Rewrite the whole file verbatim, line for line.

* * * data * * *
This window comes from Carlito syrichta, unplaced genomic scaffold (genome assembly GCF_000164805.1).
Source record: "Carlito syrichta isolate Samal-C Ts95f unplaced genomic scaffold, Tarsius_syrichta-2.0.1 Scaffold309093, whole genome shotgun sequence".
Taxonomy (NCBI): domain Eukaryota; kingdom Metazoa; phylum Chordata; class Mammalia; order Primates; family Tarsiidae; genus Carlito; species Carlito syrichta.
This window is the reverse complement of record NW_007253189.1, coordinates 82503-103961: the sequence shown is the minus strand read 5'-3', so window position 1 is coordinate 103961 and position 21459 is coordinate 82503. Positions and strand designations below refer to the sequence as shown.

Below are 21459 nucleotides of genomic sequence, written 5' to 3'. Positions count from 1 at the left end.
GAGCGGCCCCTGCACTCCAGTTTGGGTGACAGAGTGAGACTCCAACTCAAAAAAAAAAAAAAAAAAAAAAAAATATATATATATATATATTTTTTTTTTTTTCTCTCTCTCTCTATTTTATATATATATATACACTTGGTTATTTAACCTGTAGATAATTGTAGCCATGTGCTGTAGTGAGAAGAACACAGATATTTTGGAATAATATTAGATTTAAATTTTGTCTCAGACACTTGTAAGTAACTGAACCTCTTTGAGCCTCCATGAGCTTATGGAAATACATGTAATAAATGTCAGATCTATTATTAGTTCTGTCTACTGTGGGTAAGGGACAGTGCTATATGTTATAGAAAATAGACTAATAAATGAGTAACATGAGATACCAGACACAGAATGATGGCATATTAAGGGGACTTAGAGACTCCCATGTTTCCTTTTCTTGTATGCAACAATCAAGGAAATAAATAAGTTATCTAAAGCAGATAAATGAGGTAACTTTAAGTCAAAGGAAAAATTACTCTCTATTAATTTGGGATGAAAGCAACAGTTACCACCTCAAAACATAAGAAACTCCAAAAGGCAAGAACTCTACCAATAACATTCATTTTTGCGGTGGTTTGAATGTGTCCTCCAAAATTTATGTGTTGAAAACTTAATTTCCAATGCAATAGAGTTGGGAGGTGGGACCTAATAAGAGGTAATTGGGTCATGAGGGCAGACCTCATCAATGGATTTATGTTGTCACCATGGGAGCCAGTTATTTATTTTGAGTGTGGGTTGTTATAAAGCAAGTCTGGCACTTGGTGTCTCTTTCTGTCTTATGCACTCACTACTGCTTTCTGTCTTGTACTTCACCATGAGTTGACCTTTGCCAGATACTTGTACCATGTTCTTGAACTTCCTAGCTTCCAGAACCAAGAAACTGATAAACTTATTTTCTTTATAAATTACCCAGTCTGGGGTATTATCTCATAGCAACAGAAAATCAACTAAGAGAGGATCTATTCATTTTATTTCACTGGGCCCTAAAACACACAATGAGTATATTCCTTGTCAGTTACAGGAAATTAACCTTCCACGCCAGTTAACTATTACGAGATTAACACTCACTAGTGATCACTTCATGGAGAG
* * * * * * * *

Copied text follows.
This window comes from Carlito syrichta, unplaced genomic scaffold (genome assembly GCF_000164805.1).
Source record: "Carlito syrichta isolate Samal-C Ts95f unplaced genomic scaffold, Tarsius_syrichta-2.0.1 Scaffold309093, whole genome shotgun sequence".
Taxonomy (NCBI): domain Eukaryota; kingdom Metazoa; phylum Chordata; class Mammalia; order Primates; family Tarsiidae; genus Carlito; species Carlito syrichta.
This window is the reverse complement of record NW_007253189.1, coordinates 82503-103961: the sequence shown is the minus strand read 5'-3', so window position 1 is coordinate 103961 and position 21459 is coordinate 82503. Positions and strand designations below refer to the sequence as shown.

Below are 21459 nucleotides of genomic sequence, written 5' to 3'. Positions count from 1 at the left end.
GAGCGGCCCCTGCACTCCAGTTTGGGTGACAGAGTGAGACTCCAACTCAAAAAAAAAAAAAAAAAAAAAAAAATATATATATATATATATTTTTTTTTTTTTCTCTCTCTCTCTATTTTATATATATATATACACTTGGTTATTTAACCTGTAGATAATTGTAGCCATGTGCTGTAGTGAGAAGAACACAGATATTTTGGAATAATATTAGATTTAAATTTTGTCTCAGACACTTGTAAGTAACTGAACCTCTTTGAGCCTCCATGAGCTTATGGAAATACATGTAATAAATGTCAGATCTATTATTAGTTCTGTCTACTGTGGGTAAGGGACAGTGCTATATGTTATAGAAAATAGACTAATAAATGAGTAACATGAGATACCAGACACAGAATGATGGCATATTAAGGGGACTTAGAGACTCCCATGTTTCCTTTTCTTGTATGCAACAATCAAGGAAATAAATAAGTTATCTAAAGCAGATAAATGAGGTAACTTTAAGTCAAAGGAAAAATTACTCTCTATTAATTTGGGATGAAAGCAACAGTTACCACCTCAAAACATAAGAAACTCCAAAAGGCAAGAACTCTACCAATAACATTCATTTTTGCGGTGGTTTGAATGTGTCCTCCAAAATTTATGTGTTGAAAACTTAATTTCCAATGCAATAGAGTTGGGAGGTGGGACCTAATAAGAGGTAATTGGGTCATGAGGGCAGACCTCATCAATGGATTTATGTTGTCACCATGGGAGCCAGTTATTTATTTTGAGTGTGGGTTGTTATAAAGCAAGTCTGGCACTTGGTGTCTCTTTCTGTCTTATGCACTCACTACTGCTTTCTGTCTTGTACTTCACCATGAGTTGACCTTTGCCAGATACTTGTACCATGTTCTTGAACTTCCTAGCTTCCAGAACCAAGAAACTGATAAACTTATTTTCTTTATAAATTACCCAGTCTGGGGTATTATCTCATAGCAACAGAAAATCAACTAAGAGAGGATCTATTCATTTTATTTCACTGGGCCCTAAAACACACAATGAGTATATTCCTTGTCAGTTACAGGAAATTAACCTTCCACGCCAGTTAACTATTACGAGATTAACACTCACTAGTGATCACTTCATGGAGAG